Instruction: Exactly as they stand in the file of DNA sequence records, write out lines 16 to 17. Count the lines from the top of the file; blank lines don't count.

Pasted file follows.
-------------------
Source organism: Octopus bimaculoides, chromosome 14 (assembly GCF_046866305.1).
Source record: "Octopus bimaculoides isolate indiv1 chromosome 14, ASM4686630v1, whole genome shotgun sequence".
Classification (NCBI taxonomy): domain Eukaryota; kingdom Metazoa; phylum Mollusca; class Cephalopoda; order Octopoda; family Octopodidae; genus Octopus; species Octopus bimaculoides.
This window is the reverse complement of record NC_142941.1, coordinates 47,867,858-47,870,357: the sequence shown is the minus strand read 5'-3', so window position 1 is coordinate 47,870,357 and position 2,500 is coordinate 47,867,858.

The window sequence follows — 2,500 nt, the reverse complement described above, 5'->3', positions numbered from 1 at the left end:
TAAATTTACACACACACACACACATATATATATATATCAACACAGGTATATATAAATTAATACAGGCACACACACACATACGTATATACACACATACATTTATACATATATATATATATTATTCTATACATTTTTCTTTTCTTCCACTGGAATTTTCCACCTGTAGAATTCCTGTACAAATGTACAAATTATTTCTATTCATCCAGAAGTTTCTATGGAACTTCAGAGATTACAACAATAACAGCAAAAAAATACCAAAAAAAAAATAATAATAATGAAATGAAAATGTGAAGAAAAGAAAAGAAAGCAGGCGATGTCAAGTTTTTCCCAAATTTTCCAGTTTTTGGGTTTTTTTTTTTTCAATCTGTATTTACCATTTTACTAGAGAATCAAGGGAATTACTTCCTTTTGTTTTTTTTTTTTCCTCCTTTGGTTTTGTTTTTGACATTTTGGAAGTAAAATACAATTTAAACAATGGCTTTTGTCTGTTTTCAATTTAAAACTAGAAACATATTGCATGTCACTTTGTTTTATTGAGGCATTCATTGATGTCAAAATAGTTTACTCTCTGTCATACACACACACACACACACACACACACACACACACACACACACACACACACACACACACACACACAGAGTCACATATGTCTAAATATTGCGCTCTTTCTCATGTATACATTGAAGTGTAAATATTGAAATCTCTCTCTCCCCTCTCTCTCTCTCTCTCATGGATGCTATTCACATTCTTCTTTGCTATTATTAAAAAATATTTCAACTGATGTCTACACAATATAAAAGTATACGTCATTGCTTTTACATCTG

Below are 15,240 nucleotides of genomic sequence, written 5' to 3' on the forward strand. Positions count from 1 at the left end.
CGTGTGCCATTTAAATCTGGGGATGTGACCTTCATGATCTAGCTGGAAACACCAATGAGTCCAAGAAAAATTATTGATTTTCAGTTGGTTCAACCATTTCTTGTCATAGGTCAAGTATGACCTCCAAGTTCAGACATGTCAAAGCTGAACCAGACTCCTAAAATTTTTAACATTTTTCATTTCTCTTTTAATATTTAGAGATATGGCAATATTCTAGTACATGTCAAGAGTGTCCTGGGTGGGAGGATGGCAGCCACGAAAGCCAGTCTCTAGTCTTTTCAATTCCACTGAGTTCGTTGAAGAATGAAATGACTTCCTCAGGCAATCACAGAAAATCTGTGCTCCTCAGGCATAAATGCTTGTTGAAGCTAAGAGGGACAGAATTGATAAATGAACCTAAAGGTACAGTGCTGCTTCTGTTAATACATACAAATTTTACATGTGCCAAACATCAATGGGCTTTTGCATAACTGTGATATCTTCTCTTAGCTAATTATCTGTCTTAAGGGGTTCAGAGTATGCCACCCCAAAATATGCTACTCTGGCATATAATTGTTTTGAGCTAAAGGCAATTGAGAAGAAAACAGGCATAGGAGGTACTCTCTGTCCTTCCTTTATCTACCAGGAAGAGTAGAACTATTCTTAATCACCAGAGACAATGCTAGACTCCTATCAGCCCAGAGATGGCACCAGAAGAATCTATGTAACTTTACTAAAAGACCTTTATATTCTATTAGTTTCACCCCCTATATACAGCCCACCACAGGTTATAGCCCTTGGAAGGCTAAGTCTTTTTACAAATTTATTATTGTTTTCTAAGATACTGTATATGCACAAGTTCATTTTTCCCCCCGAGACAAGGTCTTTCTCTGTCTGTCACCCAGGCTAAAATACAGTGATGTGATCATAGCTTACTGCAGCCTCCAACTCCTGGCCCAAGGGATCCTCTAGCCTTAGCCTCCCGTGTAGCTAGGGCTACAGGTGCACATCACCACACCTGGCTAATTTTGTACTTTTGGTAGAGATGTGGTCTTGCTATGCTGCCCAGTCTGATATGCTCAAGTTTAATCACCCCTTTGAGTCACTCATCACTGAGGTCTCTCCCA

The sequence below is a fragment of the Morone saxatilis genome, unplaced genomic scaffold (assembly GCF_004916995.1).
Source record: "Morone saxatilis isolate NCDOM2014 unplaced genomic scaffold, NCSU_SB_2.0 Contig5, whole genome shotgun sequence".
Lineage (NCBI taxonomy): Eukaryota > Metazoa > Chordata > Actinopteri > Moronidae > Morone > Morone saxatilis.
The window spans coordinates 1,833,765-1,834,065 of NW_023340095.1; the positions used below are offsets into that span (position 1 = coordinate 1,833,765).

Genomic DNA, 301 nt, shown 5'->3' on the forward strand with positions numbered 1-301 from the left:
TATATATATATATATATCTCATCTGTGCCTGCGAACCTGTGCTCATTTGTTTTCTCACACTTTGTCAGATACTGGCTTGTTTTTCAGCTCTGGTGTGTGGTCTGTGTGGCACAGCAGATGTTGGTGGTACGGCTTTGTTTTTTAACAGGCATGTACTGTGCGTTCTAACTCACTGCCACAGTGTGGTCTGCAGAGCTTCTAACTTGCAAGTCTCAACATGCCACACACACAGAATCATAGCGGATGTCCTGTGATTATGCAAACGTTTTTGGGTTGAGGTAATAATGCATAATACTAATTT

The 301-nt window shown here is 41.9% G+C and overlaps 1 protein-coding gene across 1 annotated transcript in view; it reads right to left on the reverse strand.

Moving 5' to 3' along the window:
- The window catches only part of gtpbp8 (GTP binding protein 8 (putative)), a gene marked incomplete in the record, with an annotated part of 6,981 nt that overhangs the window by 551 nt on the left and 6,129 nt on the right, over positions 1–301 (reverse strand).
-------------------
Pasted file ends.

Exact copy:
Moving 5' to 3' along the window:
- The window catches only part of gtpbp8 (GTP binding protein 8 (putative)), a gene marked incomplete in the record, with an annotated part of 6,981 nt that overhangs the window by 551 nt on the left and 6,129 nt on the right, over positions 1–301 (reverse strand).